Editorial: Mohawk drama
From what we can tell, you won’t find anyone who thinks that the investment that Mohawk Trail Regional School made in reviving its dramatic arts was a waste of money.
Bringing in the talents of Jonathan Diamond as drama coordinator on a half-time basis while hiring Scott Halligan as full-time music director set the stage for a successful year — just ask those involved in the staging of “The Hobbit,” a production that was enthusiastically received.
But such an effort, as the Mohawk community has learned, comes at a price — one that the district administration has decided it can’t sustain.
“We felt we needed to revitalized this program,” Mohawk Superintendent Michael Buoniconti said. “We needed to do something for the kids, to bring things back and I broke all the rules to push for this (half-time) position.”
“Breaking the rules” in this case apparently meant a willingness to provide Diamond with $25,000 and full-time benefits.
Now, administrators have budgeted a $10,000 stipend for a three-month drama coach, someone who would work between January and March.
That’s quite a difference ... and, we think, not a well-thought-out or well-timed difference.
Where was the forethought when it came to look beyond that initial splash that this plan was expected, and did, create? Did the administration not think about sustaining the momentum created by this year and what the ramifications might be in what has to be seen as a dramatic step back?
Buoniconti may be correct that the financial aspects of a half-time position, especially where benefits are part of the package, is detrimental to the district. Not everything, though, can be measured in dollars and cents, even when talking about a school district and its budget.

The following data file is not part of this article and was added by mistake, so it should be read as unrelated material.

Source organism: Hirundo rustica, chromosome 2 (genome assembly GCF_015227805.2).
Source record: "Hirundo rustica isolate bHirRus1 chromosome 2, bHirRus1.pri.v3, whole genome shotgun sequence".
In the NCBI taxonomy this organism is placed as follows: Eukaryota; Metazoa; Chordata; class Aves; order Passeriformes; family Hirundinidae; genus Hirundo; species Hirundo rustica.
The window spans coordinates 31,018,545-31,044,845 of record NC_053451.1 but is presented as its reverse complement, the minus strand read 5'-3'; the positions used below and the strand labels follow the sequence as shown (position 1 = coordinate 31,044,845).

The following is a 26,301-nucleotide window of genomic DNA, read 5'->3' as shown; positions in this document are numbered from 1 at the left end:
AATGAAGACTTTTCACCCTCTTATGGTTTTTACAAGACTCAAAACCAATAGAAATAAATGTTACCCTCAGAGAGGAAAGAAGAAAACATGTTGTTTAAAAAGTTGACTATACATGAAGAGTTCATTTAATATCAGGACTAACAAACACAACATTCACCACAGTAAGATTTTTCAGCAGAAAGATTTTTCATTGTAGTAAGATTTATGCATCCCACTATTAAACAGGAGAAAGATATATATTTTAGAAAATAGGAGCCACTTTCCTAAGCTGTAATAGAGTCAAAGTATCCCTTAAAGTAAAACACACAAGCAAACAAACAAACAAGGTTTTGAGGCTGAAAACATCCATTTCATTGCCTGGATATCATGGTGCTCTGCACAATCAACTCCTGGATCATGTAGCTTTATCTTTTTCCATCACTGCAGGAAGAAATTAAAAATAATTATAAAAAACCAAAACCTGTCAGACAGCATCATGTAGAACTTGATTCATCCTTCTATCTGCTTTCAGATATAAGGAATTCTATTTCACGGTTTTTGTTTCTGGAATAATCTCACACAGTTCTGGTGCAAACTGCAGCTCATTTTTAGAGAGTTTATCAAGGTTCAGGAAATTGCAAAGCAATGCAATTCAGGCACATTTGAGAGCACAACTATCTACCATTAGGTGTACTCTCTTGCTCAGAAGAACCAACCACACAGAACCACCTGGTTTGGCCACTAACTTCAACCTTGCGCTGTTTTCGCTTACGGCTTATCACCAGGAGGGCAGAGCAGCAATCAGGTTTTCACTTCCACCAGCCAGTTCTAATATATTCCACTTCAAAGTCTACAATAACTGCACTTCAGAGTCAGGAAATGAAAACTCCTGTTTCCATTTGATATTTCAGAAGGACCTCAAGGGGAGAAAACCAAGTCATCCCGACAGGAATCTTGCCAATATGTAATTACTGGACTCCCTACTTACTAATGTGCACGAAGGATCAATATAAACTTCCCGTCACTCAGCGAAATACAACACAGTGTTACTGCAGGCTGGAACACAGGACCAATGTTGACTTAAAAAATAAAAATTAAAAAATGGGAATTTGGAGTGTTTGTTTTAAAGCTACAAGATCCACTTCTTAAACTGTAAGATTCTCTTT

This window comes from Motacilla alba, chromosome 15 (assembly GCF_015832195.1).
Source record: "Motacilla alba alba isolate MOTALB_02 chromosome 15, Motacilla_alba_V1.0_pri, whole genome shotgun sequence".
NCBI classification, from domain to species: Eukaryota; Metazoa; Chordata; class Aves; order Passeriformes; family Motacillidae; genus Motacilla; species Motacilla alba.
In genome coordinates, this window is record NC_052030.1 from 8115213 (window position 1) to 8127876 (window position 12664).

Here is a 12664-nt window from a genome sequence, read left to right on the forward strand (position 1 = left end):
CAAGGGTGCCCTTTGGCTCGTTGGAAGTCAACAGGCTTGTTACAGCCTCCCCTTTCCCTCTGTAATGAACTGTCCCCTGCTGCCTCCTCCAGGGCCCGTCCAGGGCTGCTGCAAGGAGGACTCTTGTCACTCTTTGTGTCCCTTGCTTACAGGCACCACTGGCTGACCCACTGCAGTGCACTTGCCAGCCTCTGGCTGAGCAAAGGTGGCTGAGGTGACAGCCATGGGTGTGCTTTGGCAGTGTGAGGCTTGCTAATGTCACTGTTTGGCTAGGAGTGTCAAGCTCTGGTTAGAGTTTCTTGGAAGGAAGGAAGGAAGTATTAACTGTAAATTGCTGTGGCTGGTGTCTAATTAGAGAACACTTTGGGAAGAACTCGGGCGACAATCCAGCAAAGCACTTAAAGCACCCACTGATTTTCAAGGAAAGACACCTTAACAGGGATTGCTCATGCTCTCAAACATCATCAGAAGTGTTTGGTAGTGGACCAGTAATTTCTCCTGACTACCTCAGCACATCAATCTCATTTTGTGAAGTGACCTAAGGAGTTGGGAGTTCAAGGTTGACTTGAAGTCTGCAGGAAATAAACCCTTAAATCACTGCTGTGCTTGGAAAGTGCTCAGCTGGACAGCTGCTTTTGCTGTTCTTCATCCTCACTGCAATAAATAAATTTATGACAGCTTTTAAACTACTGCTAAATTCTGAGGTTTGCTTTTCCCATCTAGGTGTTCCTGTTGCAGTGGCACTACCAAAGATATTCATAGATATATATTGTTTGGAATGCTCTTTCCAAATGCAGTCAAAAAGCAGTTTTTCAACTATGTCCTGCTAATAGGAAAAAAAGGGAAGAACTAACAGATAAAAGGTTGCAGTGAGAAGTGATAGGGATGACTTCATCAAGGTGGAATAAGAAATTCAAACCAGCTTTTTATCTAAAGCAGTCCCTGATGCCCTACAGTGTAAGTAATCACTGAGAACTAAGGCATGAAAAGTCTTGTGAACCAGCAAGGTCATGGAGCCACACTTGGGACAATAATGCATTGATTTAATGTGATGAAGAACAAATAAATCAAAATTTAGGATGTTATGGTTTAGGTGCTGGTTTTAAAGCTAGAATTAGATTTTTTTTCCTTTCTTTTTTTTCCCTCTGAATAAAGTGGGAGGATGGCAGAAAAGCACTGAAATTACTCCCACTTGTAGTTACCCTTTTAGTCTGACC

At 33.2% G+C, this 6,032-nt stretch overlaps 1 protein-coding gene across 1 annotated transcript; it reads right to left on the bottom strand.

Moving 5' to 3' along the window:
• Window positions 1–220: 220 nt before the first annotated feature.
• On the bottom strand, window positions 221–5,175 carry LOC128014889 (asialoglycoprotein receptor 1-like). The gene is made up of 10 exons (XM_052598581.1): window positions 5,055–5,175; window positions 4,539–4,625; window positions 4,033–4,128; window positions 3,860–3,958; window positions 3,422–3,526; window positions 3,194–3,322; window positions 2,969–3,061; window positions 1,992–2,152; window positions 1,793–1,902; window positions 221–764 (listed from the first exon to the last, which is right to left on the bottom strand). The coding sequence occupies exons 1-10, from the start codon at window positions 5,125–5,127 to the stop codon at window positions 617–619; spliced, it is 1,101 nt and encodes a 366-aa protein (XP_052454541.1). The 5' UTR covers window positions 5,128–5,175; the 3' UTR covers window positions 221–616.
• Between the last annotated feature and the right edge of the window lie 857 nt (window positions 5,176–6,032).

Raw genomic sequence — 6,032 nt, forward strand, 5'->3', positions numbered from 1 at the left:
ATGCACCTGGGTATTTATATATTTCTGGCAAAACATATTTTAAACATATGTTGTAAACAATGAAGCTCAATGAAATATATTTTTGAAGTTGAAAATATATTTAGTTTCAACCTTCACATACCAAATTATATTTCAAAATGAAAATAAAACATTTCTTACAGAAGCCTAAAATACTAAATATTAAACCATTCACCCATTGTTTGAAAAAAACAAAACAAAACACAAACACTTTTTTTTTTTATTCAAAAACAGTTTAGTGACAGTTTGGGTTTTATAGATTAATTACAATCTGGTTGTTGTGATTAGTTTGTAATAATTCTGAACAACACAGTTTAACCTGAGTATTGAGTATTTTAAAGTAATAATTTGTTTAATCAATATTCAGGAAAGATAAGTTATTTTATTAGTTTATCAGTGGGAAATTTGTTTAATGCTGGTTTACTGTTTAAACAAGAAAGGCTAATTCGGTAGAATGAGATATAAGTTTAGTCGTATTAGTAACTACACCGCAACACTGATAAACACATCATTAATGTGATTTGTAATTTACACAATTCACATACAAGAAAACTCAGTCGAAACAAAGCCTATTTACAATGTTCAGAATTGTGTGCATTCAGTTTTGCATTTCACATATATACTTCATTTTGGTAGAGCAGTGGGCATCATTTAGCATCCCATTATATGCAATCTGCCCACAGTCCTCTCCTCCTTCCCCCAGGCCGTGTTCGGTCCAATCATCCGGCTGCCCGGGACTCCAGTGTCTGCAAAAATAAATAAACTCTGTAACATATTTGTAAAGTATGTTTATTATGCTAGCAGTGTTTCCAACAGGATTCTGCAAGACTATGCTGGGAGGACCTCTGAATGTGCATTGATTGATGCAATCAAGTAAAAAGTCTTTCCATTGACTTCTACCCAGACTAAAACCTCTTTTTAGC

And let’s not forget that Mohawk’s total budget is more than $17 million.
In talking about high school drama clubs and production, time plays a big part.
We agree with those parents and others who are concerned that the planned schedule puts the new person and the program at a disadvantage in leaving little room to drum up interest taking part in the drama club or a theatrical production.
Does all this mean that based upon this year’s foundation, theater at Mohawk can’t continue its revival? Of course not. But it does become imperative to find the right individual for the job, one who will bring their talents, enthusiasm and energy full bore from the moment they step inside the doors.
And the school administration is going to have to do its share in ensuring that individual gets whatever support they need in the short and long term.
That also means developing a long-term plan so the curtain doesn’t come down anytime soon ... and we’d urge taking another look at fully funding the position.